T. PIERCE BROWN
While preparing questions on Proverbs for the Bible Bowl I was impressed again with Solomon’s statement in Proverbs 4:7, “Wisdom is the principal thing; therefore get wisdom: and with all thy getting get understanding.” I decided to write an article on the subject, but to my consternation I discovered that I did not have enough wisdom to do it properly. I seemed to have far more questions than I did answers. I remembered that James said, “But if any of you lacketh wisdom, let him ask of God, who giveth to all liberally and upbraideth not; and it shall be given him. But let him ask in faith, nothing doubting: for he that doubteth is like the surge of the sea, driven by the wind and tossed” (James 1:5-6). So I asked God for wisdom. After I asked for wisdom I am not sure that God gave me what I needed to answer all the questions that may arise. The following are some of the questions that came to my mind for which I was not sure I had a good answer.
When a person asks for wisdom and has doubts that he knows for sure that God granted his request, does that mean he was not asking in faith? If you pray for a sick person and he gets well do you know that God answered your prayer? If you doubt that you know for sure, is this the same as doubting that He did? Even if you doubt that the recovery of the sick person was a direct response to your prayer, does that mean you lack faith in God or in the value of prayer?
When one asks for wisdom, if God grants his request, how does God give it to him? That is, is it given directly, or does God only provide the means or capacity to get it? Is it somewhat similar to what happens when we pray, “Give us this day our daily bread?” Do we expect Him to send down manna from heaven, or merely provide the means and opportunity for us to get it? Is that wisdom the wisdom from above that is mentioned in James 3:17? Is God the source of all wisdom? If so, what is the wisdom of James 3:15 that is earthly, sensual, devilish? Is the Devil the source of that? Are there only two sources, or is it proper to say that man can get wisdom by his own power? Is there any difference in the wisdom one gets in answer to prayer and what he already had before he prayed? If so, is it a difference in degree or kind? That is, is one bestowed directly by the Lord, and the other gained indirectly by experience? Since Jesus advanced in wisdom (Luke 2:52), did He do that by natural means which are available to us, or did He need to pray for it, as James tells us to do?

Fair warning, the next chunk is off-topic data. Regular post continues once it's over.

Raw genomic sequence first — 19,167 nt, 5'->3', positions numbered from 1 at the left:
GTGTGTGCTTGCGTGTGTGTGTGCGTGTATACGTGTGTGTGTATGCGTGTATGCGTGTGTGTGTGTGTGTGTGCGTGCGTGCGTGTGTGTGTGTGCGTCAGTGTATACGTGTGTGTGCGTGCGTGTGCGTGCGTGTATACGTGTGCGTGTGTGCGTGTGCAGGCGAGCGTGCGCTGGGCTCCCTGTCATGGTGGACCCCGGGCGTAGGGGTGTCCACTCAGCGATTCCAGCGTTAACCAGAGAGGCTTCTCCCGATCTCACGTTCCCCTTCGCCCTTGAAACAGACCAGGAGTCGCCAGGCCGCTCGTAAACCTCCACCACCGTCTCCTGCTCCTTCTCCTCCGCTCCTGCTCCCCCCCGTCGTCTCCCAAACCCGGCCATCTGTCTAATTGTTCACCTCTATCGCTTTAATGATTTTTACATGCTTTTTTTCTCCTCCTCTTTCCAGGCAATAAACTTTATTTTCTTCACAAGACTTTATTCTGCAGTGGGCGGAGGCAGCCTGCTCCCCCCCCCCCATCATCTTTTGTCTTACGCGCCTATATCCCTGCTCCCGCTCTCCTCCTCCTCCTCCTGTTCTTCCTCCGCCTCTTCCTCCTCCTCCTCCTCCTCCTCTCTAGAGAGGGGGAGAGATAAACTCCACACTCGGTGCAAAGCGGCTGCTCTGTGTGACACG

If it were admitted, as it surely must be by Bible believers, that God gives each of us different talents, does He also give some of us greater wisdom than others? If He does not now give anyone wisdom directly or miraculously, did He ever do so, as in the case of Solomon? If Solomon’s wisdom was miraculously given, was the wisdom of the other wise men mentioned in 1 Kings 4:31 miraculous? If so, is all wisdom given by the Lord miraculous? If neither theirs nor Solomon’s was miraculous, what significance is there in saying that God gave Solomon more wisdom than all the men of the East and the men ofEgypt(1 Kings4:30)? If it was miraculous, does the fact that other men had wisdom in a lesser amount remove the miraculous element? If some wisdom is miraculously bestowed, and other wisdom comes naturally, at what point does the natural cease and the miraculous begin? Solomon apparently had enough wisdom to ask for more. Was there any difference in what he had at first and what God then gave him? If so, what was the difference?
The problems may get worse as we go on, for there is a problem about Solomon’s wisdom. He was the wisest man who ever lived with the exception of Jesus. How could a man that wise act like the biggest fool in the world? If he was wise enough to know that he could lose his soul by consorting with foreign wives, why was he not wise enough to not do it? Does wisdom differ from simply being smart or having a high degree of intelligence? If so, how? What is wisdom? What is the relationship between wisdom and knowledge? Does the Bible define wisdom? When it says, “The fear of God is the beginning of wisdom” (Proverbs 1:7) and “Behold, the fear of the Lord, that is wisdom” (Job 28:28) is he defining wisdom, or merely noting some things that are wise?
Even if God answered my prayer and gave me some wisdom, it does not mean that He inspired me so that my answers to these questions will either be comprehensive or correct. The fact that I may not be able to answer all the questions properly does not mean that God did not answer my prayer, or that you and I should not continue to pray for wisdom. Let us at least try to answer some questions that may be raised about wisdom.
First, let us recognize that wisdom is not the same as being smart, nor is it the same as having knowledge, although all three are closely related. For example, you might have a very smart child who could learn very rapidly how to use a hammer and a nail, and which end of the nail should go toward the wood. That would not mean that he would be wise enough to see the dangers or difficulties that would occur if he drove the nail into your grand piano. The primary definition of wisdom would probably be that it is the ability to discern the value of the proper application of the knowledge one may have.